Natural disasters like the kind we recently have witnessed in the flood-ravaged areas of the southern United States raise a host of issues for employers. Some wonder whether they are required to pay their employees during suspended operations; others are unsure whether and to what extent health benefits should be offered. But what about an employer's obligation to provide a leave of absence to employees during a natural disaster under laws such as the Family and Medical Leave Act? We cover below some of the more common FMLA-related issues employers face after natural disasters, such as a tornado, hurricane or flood, hit.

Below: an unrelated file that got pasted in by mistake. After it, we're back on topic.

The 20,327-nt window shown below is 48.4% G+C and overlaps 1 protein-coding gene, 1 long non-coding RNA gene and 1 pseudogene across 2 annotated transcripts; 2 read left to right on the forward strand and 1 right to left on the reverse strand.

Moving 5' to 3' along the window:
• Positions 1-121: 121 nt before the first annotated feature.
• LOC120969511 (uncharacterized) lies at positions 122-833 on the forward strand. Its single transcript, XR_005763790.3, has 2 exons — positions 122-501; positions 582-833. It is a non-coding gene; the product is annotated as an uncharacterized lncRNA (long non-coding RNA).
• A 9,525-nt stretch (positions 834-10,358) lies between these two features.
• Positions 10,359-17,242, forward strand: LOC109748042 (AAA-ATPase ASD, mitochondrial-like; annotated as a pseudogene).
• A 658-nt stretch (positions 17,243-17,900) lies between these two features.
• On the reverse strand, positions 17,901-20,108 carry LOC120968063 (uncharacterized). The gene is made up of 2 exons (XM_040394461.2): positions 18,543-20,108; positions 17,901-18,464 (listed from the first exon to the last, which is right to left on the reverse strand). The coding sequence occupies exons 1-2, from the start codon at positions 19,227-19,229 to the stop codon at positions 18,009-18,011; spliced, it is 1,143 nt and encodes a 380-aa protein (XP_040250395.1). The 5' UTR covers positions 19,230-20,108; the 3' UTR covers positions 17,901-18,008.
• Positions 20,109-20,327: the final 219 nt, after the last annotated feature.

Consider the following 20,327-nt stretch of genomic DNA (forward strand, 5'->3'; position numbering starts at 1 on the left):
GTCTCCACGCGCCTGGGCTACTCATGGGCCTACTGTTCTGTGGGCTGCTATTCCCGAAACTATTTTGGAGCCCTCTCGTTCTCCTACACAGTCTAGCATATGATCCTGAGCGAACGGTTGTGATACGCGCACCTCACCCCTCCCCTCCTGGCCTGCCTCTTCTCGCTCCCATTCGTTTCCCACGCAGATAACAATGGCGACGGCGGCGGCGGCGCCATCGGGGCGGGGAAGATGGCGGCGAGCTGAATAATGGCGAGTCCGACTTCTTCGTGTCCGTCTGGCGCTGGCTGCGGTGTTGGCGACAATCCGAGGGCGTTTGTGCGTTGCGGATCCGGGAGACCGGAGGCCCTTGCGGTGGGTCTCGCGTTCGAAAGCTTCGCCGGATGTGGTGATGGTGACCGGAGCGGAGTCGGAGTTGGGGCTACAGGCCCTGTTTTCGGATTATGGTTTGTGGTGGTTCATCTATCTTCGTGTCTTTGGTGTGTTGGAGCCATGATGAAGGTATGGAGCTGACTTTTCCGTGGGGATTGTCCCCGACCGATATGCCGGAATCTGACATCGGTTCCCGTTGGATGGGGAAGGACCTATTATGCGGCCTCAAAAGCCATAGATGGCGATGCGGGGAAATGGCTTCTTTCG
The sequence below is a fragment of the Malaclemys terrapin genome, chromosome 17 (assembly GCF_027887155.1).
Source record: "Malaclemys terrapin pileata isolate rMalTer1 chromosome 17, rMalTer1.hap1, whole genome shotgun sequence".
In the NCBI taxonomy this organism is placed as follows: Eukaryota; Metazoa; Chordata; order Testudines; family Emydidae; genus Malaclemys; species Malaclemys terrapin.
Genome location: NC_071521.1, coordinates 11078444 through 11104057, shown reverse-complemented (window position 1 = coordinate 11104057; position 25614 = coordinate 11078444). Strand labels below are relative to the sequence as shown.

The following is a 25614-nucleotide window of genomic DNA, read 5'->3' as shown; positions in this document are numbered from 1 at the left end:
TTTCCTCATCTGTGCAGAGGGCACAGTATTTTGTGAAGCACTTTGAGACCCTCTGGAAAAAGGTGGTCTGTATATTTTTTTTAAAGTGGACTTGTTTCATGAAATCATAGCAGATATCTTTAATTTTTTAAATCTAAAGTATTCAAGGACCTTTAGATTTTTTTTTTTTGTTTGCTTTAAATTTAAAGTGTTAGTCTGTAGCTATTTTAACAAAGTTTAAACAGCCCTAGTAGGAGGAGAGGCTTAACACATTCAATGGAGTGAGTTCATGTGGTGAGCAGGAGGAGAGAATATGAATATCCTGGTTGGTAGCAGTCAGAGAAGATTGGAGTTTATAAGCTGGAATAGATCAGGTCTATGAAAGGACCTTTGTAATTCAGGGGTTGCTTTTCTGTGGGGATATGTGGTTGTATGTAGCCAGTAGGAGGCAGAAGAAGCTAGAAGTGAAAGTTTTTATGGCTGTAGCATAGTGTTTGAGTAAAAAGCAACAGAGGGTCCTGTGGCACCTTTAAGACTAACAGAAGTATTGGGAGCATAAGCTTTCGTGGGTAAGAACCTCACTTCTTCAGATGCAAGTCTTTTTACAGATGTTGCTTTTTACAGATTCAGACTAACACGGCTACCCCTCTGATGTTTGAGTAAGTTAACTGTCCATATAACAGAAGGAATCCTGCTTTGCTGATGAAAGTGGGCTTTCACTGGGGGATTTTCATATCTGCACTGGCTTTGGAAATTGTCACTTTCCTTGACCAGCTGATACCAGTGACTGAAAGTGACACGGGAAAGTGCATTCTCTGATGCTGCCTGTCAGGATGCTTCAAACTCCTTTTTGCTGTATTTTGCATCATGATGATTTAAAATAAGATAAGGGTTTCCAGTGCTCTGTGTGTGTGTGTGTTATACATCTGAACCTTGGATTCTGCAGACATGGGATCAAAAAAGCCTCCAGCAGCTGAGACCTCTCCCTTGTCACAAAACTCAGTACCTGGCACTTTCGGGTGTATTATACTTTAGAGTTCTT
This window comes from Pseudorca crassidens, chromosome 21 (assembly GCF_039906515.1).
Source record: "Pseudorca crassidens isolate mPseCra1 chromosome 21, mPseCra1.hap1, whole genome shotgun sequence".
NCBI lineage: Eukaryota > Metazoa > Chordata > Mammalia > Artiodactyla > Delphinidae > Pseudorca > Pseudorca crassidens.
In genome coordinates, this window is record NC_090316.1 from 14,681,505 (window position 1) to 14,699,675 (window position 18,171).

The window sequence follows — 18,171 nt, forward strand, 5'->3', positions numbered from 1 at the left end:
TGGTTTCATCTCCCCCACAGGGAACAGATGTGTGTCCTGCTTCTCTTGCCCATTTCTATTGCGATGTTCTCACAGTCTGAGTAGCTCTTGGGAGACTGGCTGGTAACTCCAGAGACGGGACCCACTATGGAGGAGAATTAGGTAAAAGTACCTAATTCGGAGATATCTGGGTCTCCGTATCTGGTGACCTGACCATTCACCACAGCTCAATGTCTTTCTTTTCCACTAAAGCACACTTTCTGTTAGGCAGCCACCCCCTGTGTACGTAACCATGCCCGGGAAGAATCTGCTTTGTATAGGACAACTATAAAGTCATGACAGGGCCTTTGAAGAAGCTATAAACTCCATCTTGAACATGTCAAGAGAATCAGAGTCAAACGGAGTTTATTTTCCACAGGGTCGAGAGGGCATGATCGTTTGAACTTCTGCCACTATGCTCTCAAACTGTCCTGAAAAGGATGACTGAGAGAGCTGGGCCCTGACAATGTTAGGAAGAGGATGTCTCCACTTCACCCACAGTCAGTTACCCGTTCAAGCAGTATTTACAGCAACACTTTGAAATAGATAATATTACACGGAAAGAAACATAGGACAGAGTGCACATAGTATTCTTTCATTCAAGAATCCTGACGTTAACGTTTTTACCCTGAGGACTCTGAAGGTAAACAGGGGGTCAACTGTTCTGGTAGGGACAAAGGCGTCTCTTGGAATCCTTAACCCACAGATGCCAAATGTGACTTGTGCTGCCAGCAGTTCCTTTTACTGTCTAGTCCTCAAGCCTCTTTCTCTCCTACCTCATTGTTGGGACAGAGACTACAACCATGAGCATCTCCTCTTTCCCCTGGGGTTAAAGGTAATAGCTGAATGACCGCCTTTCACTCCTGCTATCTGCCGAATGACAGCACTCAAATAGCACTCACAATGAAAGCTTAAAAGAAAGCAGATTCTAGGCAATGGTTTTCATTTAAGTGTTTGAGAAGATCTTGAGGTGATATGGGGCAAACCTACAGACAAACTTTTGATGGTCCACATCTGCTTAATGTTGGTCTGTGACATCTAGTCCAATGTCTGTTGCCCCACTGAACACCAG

An Employee's Right to Take FMLA Leave after a Natural Disaster
The FMLA does not, in itself, require employers to give employees time off to attend to personal matters arising out of a natural disaster, such as cleaning a flood-damaged basement, salvaging belongings, or searching for missing relatives. (See our recent post where a court dismissed an employee's FMLA claim where the employee sought leave to clean up his mom's basement after a flood.) However, employers clearly have the right to voluntarily provide leave in these situations pursuant to their personnel policies.
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